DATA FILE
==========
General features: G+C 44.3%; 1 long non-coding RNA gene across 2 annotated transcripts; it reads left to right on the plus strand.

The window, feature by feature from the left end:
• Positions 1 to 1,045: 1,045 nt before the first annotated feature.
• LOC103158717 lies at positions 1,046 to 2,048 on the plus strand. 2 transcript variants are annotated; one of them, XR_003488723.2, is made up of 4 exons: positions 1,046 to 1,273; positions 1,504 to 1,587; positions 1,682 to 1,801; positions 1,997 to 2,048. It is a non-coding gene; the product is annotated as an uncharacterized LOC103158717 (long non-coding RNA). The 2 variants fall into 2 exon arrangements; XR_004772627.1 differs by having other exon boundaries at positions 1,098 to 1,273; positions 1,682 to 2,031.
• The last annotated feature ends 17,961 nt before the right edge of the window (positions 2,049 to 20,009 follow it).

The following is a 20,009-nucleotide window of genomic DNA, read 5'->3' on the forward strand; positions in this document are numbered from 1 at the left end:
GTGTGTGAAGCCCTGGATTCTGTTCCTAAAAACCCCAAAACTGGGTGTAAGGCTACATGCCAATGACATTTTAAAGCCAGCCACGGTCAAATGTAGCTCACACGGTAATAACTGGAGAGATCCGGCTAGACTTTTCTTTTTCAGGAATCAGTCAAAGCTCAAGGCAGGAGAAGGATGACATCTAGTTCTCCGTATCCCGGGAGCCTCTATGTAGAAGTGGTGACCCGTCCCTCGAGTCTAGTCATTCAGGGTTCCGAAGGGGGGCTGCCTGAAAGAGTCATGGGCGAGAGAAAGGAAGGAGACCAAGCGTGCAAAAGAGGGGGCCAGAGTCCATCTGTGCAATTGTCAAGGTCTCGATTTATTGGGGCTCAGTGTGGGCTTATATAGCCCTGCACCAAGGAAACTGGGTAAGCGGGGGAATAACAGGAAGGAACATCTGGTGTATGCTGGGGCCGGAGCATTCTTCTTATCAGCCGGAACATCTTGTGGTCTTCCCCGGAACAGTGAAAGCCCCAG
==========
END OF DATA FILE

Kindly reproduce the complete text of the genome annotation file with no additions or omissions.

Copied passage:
General features: G+C 44.3%; 1 long non-coding RNA gene across 2 annotated transcripts; it reads left to right on the plus strand.

The window, feature by feature from the left end:
• Positions 1 to 1,045: 1,045 nt before the first annotated feature.
• LOC103158717 lies at positions 1,046 to 2,048 on the plus strand. 2 transcript variants are annotated; one of them, XR_003488723.2, is made up of 4 exons: positions 1,046 to 1,273; positions 1,504 to 1,587; positions 1,682 to 1,801; positions 1,997 to 2,048. It is a non-coding gene; the product is annotated as an uncharacterized LOC103158717 (long non-coding RNA). The 2 variants fall into 2 exon arrangements; XR_004772627.1 differs by having other exon boundaries at positions 1,098 to 1,273; positions 1,682 to 2,031.
• The last annotated feature ends 17,961 nt before the right edge of the window (positions 2,049 to 20,009 follow it).

The following is a 20,009-nucleotide window of genomic DNA, read 5'->3' on the forward strand; positions in this document are numbered from 1 at the left end:
GTGTGTGAAGCCCTGGATTCTGTTCCTAAAAACCCCAAAACTGGGTGTAAGGCTACATGCCAATGACATTTTAAAGCCAGCCACGGTCAAATGTAGCTCACACGGTAATAACTGGAGAGATCCGGCTAGACTTTTCTTTTTCAGGAATCAGTCAAAGCTCAAGGCAGGAGAAGGATGACATCTAGTTCTCCGTATCCCGGGAGCCTCTATGTAGAAGTGGTGACCCGTCCCTCGAGTCTAGTCATTCAGGGTTCCGAAGGGGGGCTGCCTGAAAGAGTCATGGGCGAGAGAAAGGAAGGAGACCAAGCGTGCAAAAGAGGGGGCCAGAGTCCATCTGTGCAATTGTCAAGGTCTCGATTTATTGGGGCTCAGTGTGGGCTTATATAGCCCTGCACCAAGGAAACTGGGTAAGCGGGGGAATAACAGGAAGGAACATCTGGTGTATGCTGGGGCCGGAGCATTCTTCTTATCAGCCGGAACATCTTGTGGTCTTCCCCGGAACAGTGAAAGCCCCAG